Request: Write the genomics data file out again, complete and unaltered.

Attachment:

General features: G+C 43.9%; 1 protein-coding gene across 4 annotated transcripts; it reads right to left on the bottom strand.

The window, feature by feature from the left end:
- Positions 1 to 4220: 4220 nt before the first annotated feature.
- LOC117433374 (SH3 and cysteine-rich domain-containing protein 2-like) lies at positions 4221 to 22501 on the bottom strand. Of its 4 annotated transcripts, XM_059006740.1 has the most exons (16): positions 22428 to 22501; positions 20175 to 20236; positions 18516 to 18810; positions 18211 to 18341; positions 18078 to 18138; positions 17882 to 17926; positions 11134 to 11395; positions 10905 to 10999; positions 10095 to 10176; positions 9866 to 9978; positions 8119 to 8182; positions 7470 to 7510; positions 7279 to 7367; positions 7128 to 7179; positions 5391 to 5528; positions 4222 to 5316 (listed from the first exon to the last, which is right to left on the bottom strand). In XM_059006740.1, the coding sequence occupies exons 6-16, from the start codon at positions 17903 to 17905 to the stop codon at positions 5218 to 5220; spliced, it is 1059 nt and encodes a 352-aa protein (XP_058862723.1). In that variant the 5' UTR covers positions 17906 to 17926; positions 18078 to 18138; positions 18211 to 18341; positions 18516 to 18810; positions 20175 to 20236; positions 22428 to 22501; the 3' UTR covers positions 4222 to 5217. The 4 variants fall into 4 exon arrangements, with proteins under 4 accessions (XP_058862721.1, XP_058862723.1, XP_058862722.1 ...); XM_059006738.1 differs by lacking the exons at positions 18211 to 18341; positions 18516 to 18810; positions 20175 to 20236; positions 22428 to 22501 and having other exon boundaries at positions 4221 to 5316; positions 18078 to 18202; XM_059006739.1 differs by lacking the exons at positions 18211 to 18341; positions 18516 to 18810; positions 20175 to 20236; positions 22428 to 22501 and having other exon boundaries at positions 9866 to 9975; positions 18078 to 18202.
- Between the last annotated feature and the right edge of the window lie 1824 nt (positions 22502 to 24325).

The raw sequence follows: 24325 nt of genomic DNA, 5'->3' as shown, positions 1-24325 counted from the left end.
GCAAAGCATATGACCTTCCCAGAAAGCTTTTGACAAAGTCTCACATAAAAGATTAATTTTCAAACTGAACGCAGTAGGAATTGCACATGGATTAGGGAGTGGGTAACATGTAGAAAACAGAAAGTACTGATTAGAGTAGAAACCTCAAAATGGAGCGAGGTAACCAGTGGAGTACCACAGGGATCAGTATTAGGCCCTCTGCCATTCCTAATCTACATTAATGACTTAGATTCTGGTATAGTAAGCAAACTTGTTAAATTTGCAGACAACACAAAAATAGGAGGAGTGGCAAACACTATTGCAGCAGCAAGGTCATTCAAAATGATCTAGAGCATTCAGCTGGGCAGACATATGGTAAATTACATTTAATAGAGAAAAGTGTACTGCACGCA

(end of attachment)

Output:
General features: G+C 43.9%; 1 protein-coding gene across 4 annotated transcripts; it reads right to left on the bottom strand.

The window, feature by feature from the left end:
- Positions 1 to 4220: 4220 nt before the first annotated feature.
- LOC117433374 (SH3 and cysteine-rich domain-containing protein 2-like) lies at positions 4221 to 22501 on the bottom strand. Of its 4 annotated transcripts, XM_059006740.1 has the most exons (16): positions 22428 to 22501; positions 20175 to 20236; positions 18516 to 18810; positions 18211 to 18341; positions 18078 to 18138; positions 17882 to 17926; positions 11134 to 11395; positions 10905 to 10999; positions 10095 to 10176; positions 9866 to 9978; positions 8119 to 8182; positions 7470 to 7510; positions 7279 to 7367; positions 7128 to 7179; positions 5391 to 5528; positions 4222 to 5316 (listed from the first exon to the last, which is right to left on the bottom strand). In XM_059006740.1, the coding sequence occupies exons 6-16, from the start codon at positions 17903 to 17905 to the stop codon at positions 5218 to 5220; spliced, it is 1059 nt and encodes a 352-aa protein (XP_058862723.1). In that variant the 5' UTR covers positions 17906 to 17926; positions 18078 to 18138; positions 18211 to 18341; positions 18516 to 18810; positions 20175 to 20236; positions 22428 to 22501; the 3' UTR covers positions 4222 to 5217. The 4 variants fall into 4 exon arrangements, with proteins under 4 accessions (XP_058862721.1, XP_058862723.1, XP_058862722.1 ...); XM_059006738.1 differs by lacking the exons at positions 18211 to 18341; positions 18516 to 18810; positions 20175 to 20236; positions 22428 to 22501 and having other exon boundaries at positions 4221 to 5316; positions 18078 to 18202; XM_059006739.1 differs by lacking the exons at positions 18211 to 18341; positions 18516 to 18810; positions 20175 to 20236; positions 22428 to 22501 and having other exon boundaries at positions 9866 to 9975; positions 18078 to 18202.
- Between the last annotated feature and the right edge of the window lie 1824 nt (positions 22502 to 24325).

The raw sequence follows: 24325 nt of genomic DNA, 5'->3' as shown, positions 1-24325 counted from the left end.
GCAAAGCATATGACCTTCCCAGAAAGCTTTTGACAAAGTCTCACATAAAAGATTAATTTTCAAACTGAACGCAGTAGGAATTGCACATGGATTAGGGAGTGGGTAACATGTAGAAAACAGAAAGTACTGATTAGAGTAGAAACCTCAAAATGGAGCGAGGTAACCAGTGGAGTACCACAGGGATCAGTATTAGGCCCTCTGCCATTCCTAATCTACATTAATGACTTAGATTCTGGTATAGTAAGCAAACTTGTTAAATTTGCAGACAACACAAAAATAGGAGGAGTGGCAAACACTATTGCAGCAGCAAGGTCATTCAAAATGATCTAGAGCATTCAGCTGGGCAGACATATGGTAAATTACATTTAATAGAGAAAAGTGTACTGCACGCA